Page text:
What should garden-lovers send to other lovers on Valentine’s Day next week? The day’s history and amorous origins are entwined in the natural world. It is poor form to send a bunch of unseasonal roses flown in from Kenya or an unecological bowl of hothouse orchids. Young artists and poets are now linking messages, love and nature in ways which romantic gardeners need to exploit. It is no longer good enough to send that attractive analyst on the other side of the office an anonymous box of heart-shaped chocolates.
For the day’s natural origins, read our great poets. Chaucer is the first Englishman to celebrate Valentine’s Day in verse. His superb dream-poem, “The Parliament of Fowls”, presents our feathered friends, the birds, debating their choice of mates on Valentine’s Day, the day when they pair off and have sex. Nowadays, we humans are out with the birds, imitating their Valentine initiative.
Four hundred years ago, in 1613, John Donne’s brilliant marriage-song, or epithalamion, began with a similar theme; the birds which choose mates on February 14. The sparrow, in case you need to know, is the most promiscuous. Donne then turns with unsurpassed wit and beauty to the marriage on that very day, February 14, of Elizabeth, the daughter of England’s King James I. It was an elegant marriage, contracted with Frederick, the Elector Palatine who spoke German, and there were no eurosceptics to deplore it. Instead, Donne develops the notion of the bride, a female Sun, enflaming with her rays the bridegroom, a male Moon, in a four-poster bed in which they will exchange what they owe each other without ever giving receipts or demanding payments in coin. I strongly recommend his lines on this erotic topic to financiers who are wanting to impress a loved one. After a night of credit-swaps in bed, there will be bets, Donne says, as to whose hand will first be seen pulling open one side of the bed’s curtains after 9am on February 15. Will it be his or hers?
Armed with words from Donne, how should you apply them? The hot advice is to think biosemiotically. The emerging poet and artist Camilla Nelson has just turned 30 and has been patiently introducing me to this new sub-field of communication. Definitions of “biosemiotics” are rather verbose but they begin by explaining it as “the study of the myriad forms of communication and signification observable both within and between living systems”. Scientists tend to look down on the literal use of words such as “signal” or “message” when explaining biological processes. Biosemiotics, by contrast, is the study of the capacity of items in the natural world to enhance communication by their lines, structures or patterns. In short, there is a message even to be read in a mushroom.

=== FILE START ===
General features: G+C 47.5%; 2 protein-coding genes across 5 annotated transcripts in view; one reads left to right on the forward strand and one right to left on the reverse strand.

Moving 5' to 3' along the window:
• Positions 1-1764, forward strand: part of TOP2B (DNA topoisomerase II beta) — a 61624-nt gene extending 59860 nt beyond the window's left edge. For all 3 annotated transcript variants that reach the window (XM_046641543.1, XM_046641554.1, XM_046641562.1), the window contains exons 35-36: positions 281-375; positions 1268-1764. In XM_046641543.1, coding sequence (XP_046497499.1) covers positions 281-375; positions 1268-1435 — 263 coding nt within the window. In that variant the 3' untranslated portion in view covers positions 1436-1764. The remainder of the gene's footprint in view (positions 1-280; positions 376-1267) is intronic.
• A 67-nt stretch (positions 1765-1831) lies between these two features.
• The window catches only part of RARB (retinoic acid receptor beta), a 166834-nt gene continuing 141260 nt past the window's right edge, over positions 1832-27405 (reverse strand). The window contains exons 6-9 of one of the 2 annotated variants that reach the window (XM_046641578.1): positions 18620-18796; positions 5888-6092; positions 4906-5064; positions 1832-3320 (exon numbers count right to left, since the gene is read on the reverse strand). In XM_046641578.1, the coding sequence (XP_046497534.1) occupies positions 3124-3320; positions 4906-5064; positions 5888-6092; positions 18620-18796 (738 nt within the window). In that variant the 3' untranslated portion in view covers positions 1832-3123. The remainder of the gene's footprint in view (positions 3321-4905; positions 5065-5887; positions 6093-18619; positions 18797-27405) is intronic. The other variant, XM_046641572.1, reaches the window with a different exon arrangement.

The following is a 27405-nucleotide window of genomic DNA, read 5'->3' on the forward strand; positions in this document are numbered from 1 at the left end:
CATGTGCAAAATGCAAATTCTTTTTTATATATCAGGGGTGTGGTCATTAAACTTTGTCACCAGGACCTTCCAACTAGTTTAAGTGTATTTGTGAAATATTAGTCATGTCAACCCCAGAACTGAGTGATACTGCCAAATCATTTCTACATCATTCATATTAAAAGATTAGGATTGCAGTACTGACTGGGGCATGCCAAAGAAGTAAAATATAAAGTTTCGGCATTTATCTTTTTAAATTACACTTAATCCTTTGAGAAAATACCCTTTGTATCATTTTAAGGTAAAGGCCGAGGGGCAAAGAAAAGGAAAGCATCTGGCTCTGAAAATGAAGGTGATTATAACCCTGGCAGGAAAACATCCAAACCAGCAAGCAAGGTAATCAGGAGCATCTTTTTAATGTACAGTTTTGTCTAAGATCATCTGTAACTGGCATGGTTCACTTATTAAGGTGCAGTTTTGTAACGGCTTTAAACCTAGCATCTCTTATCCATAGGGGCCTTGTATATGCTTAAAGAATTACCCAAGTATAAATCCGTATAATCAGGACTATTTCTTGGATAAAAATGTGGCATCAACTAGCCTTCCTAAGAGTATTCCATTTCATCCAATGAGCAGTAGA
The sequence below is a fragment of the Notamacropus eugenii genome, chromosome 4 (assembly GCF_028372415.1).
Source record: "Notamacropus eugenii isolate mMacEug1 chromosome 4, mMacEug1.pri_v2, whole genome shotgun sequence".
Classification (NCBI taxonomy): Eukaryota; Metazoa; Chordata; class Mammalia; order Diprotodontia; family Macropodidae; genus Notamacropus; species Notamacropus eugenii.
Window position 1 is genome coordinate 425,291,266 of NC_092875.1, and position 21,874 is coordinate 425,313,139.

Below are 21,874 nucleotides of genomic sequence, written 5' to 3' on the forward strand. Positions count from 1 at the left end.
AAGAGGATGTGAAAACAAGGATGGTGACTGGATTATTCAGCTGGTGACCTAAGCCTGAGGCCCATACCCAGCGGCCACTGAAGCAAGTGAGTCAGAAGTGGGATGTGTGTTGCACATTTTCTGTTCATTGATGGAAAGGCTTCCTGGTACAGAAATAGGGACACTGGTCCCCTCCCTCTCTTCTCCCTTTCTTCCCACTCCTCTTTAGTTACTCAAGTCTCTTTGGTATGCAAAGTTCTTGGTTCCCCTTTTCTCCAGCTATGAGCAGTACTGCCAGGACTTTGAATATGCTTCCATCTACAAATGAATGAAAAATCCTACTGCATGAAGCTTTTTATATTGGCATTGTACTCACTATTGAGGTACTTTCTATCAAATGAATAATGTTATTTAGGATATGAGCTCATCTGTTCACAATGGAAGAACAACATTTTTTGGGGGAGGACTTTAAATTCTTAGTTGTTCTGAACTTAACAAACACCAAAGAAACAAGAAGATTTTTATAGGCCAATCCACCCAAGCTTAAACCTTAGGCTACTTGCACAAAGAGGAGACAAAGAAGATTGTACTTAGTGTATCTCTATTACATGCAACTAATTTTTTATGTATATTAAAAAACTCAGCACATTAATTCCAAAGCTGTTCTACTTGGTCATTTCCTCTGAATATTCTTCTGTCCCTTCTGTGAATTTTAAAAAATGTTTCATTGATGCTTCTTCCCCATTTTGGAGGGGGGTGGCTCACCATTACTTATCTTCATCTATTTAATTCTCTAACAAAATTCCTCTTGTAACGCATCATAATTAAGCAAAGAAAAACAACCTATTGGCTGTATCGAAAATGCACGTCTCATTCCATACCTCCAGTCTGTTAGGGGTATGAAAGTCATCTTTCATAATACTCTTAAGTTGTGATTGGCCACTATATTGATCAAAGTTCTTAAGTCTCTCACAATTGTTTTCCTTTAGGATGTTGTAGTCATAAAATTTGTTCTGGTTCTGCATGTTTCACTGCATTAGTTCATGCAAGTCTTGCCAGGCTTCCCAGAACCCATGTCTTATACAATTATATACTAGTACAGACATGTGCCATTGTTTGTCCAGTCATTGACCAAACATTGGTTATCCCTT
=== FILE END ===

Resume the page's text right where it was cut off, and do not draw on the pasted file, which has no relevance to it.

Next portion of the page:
Here are some biosemiotic initiatives in recent life and art. In Canada, the respected artist Diana Lynn Thompson has been taking her cue from the lines and patterns which insects trace on leaves. A biosemiotic valentine, with her inspiration, could be a green leaf, perhaps a cabbage leaf, traced with the patterns which are left on it by a visiting slug. It could be sent anonymously to the office pesterer who has been behaving like a slimeball or even to a partner whom you suspect of slimey behaviour without admitting it.
More sweetly, you could trace the trail of an emerging young caterpillar on a tree-leaf and send it as a biosemiotic sign that you want the recipient to come out of an over-protected chrysalis. Diana Lynn Thompson has accompanied her signs with short poems which bring out meaning. She has traced patterns of pine needles and matched them with a wistful text about how “I think of pining, to pine away. Loss.” Try it on a love who is heartlessly giving you the cold shoulder.